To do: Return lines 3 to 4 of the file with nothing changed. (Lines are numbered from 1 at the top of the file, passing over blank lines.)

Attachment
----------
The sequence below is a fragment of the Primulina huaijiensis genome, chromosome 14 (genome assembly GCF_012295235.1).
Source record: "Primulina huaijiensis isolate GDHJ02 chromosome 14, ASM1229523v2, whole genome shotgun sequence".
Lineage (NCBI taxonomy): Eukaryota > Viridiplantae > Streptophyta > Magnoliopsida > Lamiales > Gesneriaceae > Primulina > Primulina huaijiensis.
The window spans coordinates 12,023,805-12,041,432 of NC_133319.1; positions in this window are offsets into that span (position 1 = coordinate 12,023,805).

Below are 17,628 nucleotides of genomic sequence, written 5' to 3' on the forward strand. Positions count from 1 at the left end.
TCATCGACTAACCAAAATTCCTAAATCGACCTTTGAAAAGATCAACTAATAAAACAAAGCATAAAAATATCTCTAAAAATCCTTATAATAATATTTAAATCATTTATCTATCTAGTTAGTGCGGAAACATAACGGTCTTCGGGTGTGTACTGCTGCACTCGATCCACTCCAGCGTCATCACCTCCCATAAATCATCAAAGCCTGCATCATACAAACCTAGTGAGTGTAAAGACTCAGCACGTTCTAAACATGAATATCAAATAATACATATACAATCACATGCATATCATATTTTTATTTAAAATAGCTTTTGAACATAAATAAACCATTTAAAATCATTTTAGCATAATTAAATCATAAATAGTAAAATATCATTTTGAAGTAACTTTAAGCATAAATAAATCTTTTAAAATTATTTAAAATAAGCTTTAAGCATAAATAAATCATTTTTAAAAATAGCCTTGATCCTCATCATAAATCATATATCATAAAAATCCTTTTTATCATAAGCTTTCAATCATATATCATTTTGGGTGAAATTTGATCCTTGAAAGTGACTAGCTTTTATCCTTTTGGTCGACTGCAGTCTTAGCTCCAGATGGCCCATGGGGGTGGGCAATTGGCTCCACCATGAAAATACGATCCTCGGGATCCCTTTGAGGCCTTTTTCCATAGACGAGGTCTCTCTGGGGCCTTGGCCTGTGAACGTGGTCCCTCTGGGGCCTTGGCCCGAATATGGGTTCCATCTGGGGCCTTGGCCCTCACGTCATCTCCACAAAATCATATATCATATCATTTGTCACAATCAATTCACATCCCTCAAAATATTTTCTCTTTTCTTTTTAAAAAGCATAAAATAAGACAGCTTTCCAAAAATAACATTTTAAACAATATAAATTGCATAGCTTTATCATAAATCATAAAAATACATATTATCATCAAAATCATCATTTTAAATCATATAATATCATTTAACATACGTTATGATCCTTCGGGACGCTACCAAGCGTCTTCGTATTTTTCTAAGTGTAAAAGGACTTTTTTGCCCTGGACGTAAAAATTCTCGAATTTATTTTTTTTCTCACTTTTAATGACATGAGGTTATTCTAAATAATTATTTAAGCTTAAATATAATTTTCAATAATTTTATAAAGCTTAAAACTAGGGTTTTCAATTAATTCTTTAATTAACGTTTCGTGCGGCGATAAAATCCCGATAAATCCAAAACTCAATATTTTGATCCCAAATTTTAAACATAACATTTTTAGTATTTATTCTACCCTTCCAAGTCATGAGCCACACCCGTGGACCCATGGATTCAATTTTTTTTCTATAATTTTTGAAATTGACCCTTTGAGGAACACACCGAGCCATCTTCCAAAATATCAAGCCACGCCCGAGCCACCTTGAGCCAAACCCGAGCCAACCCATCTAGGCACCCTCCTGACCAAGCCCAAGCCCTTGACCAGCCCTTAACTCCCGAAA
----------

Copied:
Lineage (NCBI taxonomy): Eukaryota > Viridiplantae > Streptophyta > Magnoliopsida > Lamiales > Gesneriaceae > Primulina > Primulina huaijiensis.
The window spans coordinates 12,023,805-12,041,432 of NC_133319.1; positions in this window are offsets into that span (position 1 = coordinate 12,023,805).